Frederick Sanger is surely one of the most outstanding biochemists of modern times. His methods for determining the exact sequence of amino acids in proteins and of nucleotides in deoxyribonucleic acid ( DNA ) have won him numerous awards, including two Nobel Prizes in chemistry.
Sanger was born on August 13, 1918, in the village of Rendcombe in Gloucestershire, England. He attended St. John's College, Cambridge University,
from which he received a B.A. in biochemistry in 1939. He remained at Cambridge as a conscientious objector during World War II and earned his Ph.D. in biochemistry for work on amino acid metabolism and the nitrogen of potatoes with Albert Neuberger in 1943. Later that year he joined Antony C. Chibnall's group at Cambridge and began research on proteins and, in particular, insulin.
The basic principles of protein chemistry were firmly established when Sanger started his work on insulin. It was known that proteins were composed of amino acids linked through amide bonds to form long polypeptide chains. Although the relative number of each of the twenty amino acids could be obtained for a given protein, the particular order, or sequence, of those amino acids in the protein had never been determined. Sanger saw sequence as the key to understanding living matter and set out to determine the exact sequence of amino acids in insulin.
Sanger first needed to characterize the free amino groups in insulin. For this he developed a reagent , dinitrofluorobenzene (FDNB), that reacted with amino groups present in proteins to form an acid-stable dinitrophrenyl (DNP) derivative. The DNP protein was treated with acid to break the polypeptide backbone, and the free DNP amino acid derivatives were isolated and compared to standards prepared from known amino acids. In this way, Sanger determined that insulin was made up of two peptide chains: one (chain A) with an amino-terminal glycine residue and another (chain B) with an amino-terminal phenylalanine. Subsequent work revealed that chain A was composed of twenty amino acids and chain B thirty-one.
The individual chains were then broken down into smaller components: Acid was used to cleave the polypeptide backbone, performic acid was used to break the cysteine disulfide bonds , and proteolytic enzymes were used to hydrolyze the polypeptide at specific sites on the chain. The reaction products were separated from each other and their sequence determined.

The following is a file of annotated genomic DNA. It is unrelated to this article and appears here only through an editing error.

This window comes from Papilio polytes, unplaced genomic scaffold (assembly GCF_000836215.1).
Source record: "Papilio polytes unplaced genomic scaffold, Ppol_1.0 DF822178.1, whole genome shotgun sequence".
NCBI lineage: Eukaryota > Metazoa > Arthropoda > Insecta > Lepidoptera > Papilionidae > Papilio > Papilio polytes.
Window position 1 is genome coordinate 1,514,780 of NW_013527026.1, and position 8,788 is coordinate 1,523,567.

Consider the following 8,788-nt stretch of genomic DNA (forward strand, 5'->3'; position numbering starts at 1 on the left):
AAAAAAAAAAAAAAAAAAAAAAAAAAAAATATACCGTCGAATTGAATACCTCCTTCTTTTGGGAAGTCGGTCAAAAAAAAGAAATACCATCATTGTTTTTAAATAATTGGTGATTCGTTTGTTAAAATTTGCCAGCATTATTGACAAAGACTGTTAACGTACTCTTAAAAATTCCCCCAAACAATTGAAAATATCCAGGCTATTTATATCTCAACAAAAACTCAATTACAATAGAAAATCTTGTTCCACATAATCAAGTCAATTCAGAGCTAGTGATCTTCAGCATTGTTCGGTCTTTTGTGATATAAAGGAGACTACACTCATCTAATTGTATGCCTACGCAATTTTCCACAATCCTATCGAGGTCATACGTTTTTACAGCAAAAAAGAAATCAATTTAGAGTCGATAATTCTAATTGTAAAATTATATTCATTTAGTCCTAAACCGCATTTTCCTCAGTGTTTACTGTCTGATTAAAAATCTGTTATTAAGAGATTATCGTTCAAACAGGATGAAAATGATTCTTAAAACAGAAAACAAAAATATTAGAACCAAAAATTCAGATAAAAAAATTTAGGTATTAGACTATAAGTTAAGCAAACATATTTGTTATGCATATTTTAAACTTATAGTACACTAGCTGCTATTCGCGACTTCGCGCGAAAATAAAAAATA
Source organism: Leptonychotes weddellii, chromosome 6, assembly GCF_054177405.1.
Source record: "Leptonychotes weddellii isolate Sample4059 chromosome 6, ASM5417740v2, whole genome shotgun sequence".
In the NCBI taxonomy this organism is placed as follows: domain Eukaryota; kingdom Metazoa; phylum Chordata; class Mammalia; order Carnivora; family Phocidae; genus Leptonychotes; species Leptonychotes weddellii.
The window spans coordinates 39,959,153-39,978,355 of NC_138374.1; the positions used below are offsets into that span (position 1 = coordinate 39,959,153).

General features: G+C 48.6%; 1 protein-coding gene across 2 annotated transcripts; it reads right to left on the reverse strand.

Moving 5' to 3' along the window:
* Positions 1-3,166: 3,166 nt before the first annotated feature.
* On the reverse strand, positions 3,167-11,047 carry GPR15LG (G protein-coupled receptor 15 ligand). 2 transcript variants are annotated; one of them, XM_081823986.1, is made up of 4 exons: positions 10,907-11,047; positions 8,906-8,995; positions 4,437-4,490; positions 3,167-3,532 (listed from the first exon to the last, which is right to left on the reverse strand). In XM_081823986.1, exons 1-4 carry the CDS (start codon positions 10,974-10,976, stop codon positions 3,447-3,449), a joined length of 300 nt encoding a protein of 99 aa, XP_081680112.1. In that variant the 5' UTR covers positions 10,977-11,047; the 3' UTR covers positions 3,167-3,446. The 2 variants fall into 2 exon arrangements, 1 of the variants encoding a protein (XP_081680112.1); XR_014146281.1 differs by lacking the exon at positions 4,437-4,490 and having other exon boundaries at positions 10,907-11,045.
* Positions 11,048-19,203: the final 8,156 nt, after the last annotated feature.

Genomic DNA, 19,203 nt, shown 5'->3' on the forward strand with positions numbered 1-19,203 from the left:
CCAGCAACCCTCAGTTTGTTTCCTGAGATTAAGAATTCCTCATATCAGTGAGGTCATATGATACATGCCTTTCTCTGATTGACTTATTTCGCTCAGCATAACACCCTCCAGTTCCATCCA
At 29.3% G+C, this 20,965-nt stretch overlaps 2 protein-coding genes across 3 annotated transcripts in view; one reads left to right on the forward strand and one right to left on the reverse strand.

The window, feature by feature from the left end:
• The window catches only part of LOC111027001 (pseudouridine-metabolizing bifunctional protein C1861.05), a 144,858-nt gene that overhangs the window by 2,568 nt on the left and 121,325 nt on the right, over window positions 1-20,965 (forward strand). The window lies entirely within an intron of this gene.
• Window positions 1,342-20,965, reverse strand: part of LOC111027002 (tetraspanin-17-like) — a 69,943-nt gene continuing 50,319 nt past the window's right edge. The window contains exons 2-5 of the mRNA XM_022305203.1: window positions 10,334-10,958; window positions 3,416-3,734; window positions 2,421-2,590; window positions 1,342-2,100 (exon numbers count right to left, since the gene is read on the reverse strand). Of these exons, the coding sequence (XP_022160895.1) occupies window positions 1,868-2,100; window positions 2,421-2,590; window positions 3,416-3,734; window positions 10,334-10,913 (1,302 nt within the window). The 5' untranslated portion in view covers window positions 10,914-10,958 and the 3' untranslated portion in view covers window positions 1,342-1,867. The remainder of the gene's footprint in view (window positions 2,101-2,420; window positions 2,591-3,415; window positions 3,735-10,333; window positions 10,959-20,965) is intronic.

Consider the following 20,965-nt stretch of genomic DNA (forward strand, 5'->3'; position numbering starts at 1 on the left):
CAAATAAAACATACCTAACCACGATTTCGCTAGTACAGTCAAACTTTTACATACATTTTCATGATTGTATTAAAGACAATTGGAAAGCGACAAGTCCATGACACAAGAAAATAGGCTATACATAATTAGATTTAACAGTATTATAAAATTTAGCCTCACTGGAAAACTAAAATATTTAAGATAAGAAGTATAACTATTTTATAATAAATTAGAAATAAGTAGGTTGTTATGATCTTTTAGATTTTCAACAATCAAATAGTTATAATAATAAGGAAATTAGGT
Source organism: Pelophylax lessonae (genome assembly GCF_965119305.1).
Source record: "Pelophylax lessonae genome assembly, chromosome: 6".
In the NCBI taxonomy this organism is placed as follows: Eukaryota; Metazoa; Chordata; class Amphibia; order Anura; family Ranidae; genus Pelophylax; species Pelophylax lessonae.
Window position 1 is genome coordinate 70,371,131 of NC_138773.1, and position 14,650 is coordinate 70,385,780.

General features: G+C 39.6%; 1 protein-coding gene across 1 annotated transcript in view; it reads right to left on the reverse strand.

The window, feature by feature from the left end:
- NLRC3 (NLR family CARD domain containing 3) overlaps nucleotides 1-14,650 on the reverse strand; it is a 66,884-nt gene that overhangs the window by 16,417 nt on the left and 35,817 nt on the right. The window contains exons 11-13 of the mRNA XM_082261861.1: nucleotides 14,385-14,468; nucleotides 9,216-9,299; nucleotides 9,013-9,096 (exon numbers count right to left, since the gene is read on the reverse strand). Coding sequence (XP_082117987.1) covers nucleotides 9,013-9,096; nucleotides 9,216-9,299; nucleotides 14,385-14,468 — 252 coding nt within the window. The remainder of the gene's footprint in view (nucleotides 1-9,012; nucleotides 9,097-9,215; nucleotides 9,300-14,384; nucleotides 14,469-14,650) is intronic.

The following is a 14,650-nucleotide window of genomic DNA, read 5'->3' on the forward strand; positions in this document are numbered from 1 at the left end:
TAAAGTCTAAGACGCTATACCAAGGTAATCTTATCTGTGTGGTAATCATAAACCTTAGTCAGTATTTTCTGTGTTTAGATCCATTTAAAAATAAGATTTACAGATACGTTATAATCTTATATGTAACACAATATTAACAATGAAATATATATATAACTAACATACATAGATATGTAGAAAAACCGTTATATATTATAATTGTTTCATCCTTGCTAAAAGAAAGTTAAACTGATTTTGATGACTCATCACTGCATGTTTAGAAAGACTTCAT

Sanger was able to deduce the complete sequence of insulin after twelve years of painstaking research and molecular puzzle solving. The Nobel committee was quick to recognize Sanger's accomplishment and awarded him the 1958 Nobel Prize in chemistry for "his work on the structure of proteins, especially that of insulin."
In 1962 Sanger moved to the Medical Research Council Laboratory of Molecular Biology in Cambridge, where he became interested in nucleic acid sequencing. He and his colleagues developed a cleave-and-sequence method for small ribonucleic acid (RNA) molecules, but they soon realized that a different method was needed to sequence the much larger DNA molecules. For DNA sequencing, he chose to investigate copying procedures.
Sanger eventually settled on a procedure that uses DNA polymerase to copy short fragments (200 nucleotides) of single-stranded DNA obtained from enzyme-catalyzed cleavage of the parent DNA. In addition to the usual radiolabeled deoxyribonucleotide triphosphates, the DNA synthesis cocktail contains a 2′, 3′-dideoxy analog that is incorporated into the growing DNA strand and blocks further DNA synthesis. After repeating the reaction using each of the remaining dideoxy nucleotides, the various chain-terminated fragments are separated by gel electrophoresis and the DNA sequence read directly from the gel. Sanger used this method to sequence a DNA containing more than 5,000 nucleotides and shared the 1980 Nobel Prize in chemistry for "contributions concerning the determination of base sequences in nucleic acids."
Sanger retired in 1983 after forty years of service at the Medical Research Council and after helping to usher in a new era in biology and medicine.
James, Laylin K., ed. (1993). Nobel Laureates in Chemistry 1901–1992. Washington, DC: American Chemical Society; Chemical Heritage Foundation.
Sanger, Frederick (1958). "The Chemistry of Insulin." Nobel e-Museum. Available from http://www.nobel.se/chemistry/laureates .
Sanger, Frederick (1980). "Determination of Nucleotide Sequences in DNA." Nobel e-Museum. Available from http://www.nobel.se/chemistry/laureates .